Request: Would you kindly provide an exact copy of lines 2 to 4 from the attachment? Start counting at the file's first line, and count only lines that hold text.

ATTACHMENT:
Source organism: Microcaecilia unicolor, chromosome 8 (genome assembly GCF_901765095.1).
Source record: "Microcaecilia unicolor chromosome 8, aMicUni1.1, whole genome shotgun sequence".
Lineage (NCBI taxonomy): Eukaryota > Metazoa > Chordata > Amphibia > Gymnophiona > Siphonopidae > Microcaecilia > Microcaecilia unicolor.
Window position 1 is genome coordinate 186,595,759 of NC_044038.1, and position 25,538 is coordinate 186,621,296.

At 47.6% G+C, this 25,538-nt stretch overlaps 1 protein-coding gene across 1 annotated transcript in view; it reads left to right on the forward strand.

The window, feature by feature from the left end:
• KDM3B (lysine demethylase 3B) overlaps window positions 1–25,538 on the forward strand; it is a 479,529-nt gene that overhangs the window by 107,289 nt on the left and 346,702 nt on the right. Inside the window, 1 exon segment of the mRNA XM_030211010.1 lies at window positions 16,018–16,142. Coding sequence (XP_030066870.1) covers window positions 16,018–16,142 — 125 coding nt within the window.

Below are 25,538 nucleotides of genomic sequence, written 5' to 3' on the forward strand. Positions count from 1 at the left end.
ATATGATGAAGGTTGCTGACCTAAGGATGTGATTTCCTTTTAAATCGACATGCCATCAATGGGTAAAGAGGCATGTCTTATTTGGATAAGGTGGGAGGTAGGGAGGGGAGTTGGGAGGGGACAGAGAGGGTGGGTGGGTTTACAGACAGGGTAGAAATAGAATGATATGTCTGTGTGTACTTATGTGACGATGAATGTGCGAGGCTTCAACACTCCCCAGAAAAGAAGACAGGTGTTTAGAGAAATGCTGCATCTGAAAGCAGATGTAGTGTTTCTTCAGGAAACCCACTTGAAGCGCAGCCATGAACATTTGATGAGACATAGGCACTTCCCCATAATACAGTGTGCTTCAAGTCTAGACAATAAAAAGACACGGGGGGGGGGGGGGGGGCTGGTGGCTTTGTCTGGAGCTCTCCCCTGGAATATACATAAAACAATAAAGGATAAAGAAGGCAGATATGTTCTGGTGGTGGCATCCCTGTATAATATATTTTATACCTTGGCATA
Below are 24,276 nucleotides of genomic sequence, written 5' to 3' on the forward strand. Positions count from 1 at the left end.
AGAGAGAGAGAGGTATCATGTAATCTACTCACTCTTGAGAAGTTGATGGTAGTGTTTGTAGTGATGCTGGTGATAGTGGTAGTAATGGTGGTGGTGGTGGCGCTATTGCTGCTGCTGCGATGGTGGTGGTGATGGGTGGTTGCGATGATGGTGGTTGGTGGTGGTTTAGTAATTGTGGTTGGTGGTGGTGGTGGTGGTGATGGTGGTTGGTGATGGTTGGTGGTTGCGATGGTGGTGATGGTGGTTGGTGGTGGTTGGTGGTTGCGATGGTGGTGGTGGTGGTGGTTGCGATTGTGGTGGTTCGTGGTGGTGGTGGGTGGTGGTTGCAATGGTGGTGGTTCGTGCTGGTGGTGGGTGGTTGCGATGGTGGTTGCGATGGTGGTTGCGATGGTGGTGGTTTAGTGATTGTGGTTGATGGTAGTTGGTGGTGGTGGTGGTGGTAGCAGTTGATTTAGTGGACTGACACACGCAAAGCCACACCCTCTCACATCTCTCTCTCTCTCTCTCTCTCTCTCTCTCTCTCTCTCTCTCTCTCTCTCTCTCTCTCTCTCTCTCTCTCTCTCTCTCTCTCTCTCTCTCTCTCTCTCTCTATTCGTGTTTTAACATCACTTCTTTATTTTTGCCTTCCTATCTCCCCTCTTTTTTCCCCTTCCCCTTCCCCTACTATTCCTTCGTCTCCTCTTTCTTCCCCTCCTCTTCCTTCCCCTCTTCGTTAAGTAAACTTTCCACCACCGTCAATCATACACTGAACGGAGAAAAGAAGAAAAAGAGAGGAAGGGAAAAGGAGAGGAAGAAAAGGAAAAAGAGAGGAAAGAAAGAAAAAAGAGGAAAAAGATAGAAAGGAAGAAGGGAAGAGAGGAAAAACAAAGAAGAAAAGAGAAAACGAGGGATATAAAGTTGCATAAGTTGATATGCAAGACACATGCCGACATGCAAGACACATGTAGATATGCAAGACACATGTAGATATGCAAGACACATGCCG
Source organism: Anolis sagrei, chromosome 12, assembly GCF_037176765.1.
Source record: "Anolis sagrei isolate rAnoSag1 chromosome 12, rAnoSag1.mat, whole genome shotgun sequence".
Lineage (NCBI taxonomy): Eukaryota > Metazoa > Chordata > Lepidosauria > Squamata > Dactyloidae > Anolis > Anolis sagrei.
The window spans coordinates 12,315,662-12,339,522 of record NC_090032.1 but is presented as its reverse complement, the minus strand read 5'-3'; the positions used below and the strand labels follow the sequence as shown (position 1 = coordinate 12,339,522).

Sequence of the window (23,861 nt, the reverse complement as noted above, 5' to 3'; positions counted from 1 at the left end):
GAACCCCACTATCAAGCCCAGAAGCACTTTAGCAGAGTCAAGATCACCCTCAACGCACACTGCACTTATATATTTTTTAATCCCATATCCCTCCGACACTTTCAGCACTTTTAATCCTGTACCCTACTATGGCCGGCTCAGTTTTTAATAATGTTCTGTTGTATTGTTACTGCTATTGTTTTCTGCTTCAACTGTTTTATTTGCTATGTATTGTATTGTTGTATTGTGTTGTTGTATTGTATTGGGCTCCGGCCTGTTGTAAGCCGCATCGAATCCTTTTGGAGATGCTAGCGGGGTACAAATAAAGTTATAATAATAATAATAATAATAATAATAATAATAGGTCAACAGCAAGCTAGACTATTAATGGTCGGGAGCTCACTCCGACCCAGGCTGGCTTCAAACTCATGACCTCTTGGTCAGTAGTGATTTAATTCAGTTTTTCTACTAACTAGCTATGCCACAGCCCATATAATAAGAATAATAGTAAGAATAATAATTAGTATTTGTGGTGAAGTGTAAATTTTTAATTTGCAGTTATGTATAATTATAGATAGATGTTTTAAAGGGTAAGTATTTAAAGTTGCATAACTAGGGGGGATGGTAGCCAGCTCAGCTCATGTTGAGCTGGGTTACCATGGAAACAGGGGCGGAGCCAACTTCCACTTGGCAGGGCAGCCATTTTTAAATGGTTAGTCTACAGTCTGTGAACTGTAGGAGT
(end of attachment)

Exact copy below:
Source record: "Microcaecilia unicolor chromosome 8, aMicUni1.1, whole genome shotgun sequence".
Lineage (NCBI taxonomy): Eukaryota > Metazoa > Chordata > Amphibia > Gymnophiona > Siphonopidae > Microcaecilia > Microcaecilia unicolor.
Window position 1 is genome coordinate 186,595,759 of NC_044038.1, and position 25,538 is coordinate 186,621,296.